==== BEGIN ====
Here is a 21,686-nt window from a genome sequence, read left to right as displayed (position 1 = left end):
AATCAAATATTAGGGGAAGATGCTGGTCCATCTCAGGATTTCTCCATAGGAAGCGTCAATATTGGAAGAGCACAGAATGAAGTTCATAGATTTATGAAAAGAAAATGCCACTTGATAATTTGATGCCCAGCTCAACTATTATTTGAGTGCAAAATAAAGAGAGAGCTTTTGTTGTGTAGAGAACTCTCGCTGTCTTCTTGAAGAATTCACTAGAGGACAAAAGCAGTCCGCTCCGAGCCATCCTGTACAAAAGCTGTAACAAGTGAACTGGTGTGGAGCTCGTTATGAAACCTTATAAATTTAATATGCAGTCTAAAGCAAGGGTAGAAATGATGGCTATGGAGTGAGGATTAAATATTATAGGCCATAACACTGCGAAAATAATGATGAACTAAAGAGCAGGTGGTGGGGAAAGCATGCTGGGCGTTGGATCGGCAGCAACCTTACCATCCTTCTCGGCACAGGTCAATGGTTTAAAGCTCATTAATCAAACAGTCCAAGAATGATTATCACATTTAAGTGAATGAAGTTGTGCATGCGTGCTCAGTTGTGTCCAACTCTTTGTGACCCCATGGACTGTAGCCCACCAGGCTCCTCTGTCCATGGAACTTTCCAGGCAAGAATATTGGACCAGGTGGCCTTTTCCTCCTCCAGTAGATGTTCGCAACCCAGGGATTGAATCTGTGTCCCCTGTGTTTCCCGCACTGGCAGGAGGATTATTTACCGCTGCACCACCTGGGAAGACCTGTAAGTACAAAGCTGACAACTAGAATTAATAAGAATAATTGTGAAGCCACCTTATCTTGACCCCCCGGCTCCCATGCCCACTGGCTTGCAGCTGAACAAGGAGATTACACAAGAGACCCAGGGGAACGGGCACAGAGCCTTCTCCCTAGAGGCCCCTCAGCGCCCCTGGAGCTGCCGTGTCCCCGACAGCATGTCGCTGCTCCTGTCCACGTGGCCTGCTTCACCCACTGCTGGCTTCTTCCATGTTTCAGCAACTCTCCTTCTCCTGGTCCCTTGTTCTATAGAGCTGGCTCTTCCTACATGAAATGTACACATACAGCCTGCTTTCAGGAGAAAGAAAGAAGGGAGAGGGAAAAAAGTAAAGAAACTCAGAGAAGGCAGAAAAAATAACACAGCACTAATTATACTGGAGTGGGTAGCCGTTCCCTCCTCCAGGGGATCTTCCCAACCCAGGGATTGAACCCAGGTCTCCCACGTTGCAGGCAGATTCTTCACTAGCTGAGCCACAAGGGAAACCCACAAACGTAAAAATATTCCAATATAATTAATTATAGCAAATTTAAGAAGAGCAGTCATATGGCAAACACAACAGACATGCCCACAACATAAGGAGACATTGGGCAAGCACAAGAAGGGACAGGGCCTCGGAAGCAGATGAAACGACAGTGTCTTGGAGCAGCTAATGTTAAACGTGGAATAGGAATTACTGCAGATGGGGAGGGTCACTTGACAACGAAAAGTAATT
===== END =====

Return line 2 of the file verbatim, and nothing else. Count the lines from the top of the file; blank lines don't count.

AATCAAATATTAGGGGAAGATGCTGGTCCATCTCAGGATTTCTCCATAGGAAGCGTCAATATTGGAAGAGCACAGAATGAAGTTCATAGATTTATGAAAAGAAAATGCCACTTGATAATTTGATGCCCAGCTCAACTATTATTTGAGTGCAAAATAAAGAGAGAGCTTTTGTTGTGTAGAGAACTCTCGCTGTCTTCTTGAAGAATTCACTAGAGGACAAAAGCAGTCCGCTCCGAGCCATCCTGTACAAAAGCTGTAACAAGTGAACTGGTGTGGAGCTCGTTATGAAACCTTATAAATTTAATATGCAGTCTAAAGCAAGGGTAGAAATGATGGCTATGGAGTGAGGATTAAATATTATAGGCCATAACACTGCGAAAATAATGATGAACTAAAGAGCAGGTGGTGGGGAAAGCATGCTGGGCGTTGGATCGGCAGCAACCTTACCATCCTTCTCGGCACAGGTCAATGGTTTAAAGCTCATTAATCAAACAGTCCAAGAATGATTATCACATTTAAGTGAATGAAGTTGTGCATGCGTGCTCAGTTGTGTCCAACTCTTTGTGACCCCATGGACTGTAGCCCACCAGGCTCCTCTGTCCATGGAACTTTCCAGGCAAGAATATTGGACCAGGTGGCCTTTTCCTCCTCCAGTAGATGTTCGCAACCCAGGGATTGAATCTGTGTCCCCTGTGTTTCCCGCACTGGCAGGAGGATTATTTACCGCTGCACCACCTGGGAAGACCTGTAAGTACAAAGCTGACAACTAGAATTAATAAGAATAATTGTGAAGCCACCTTATCTTGACCCCCCGGCTCCCATGCCCACTGGCTTGCAGCTGAACAAGGAGATTACACAAGAGACCCAGGGGAACGGGCACAGAGCCTTCTCCCTAGAGGCCCCTCAGCGCCCCTGGAGCTGCCGTGTCCCCGACAGCATGTCGCTGCTCCTGTCCACGTGGCCTGCTTCACCCACTGCTGGCTTCTTCCATGTTTCAGCAACTCTCCTTCTCCTGGTCCCTTGTTCTATAGAGCTGGCTCTTCCTACATGAAATGTACACATACAGCCTGCTTTCAGGAGAAAGAAAGAAGGGAGAGGGAAAAAAGTAAAGAAACTCAGAGAAGGCAGAAAAAATAACACAGCACTAATTATACTGGAGTGGGTAGCCGTTCCCTCCTCCAGGGGATCTTCCCAACCCAGGGATTGAACCCAGGTCTCCCACGTTGCAGGCAGATTCTTCACTAGCTGAGCCACAAGGGAAACCCACAAACGTAAAAATATTCCAATATAATTAATTATAGCAAATTTAAGAAGAGCAGTCATATGGCAAACACAACAGACATGCCCACAACATAAGGAGACATTGGGCAAGCACAAGAAGGGACAGGGCCTCGGAAGCAGATGAAACGACAGTGTCTTGGAGCAGCTAATGTTAAACGTGGAATAGGAATTACTGCAGATGGGGAGGGTCACTTGACAACGAAAAGTAATT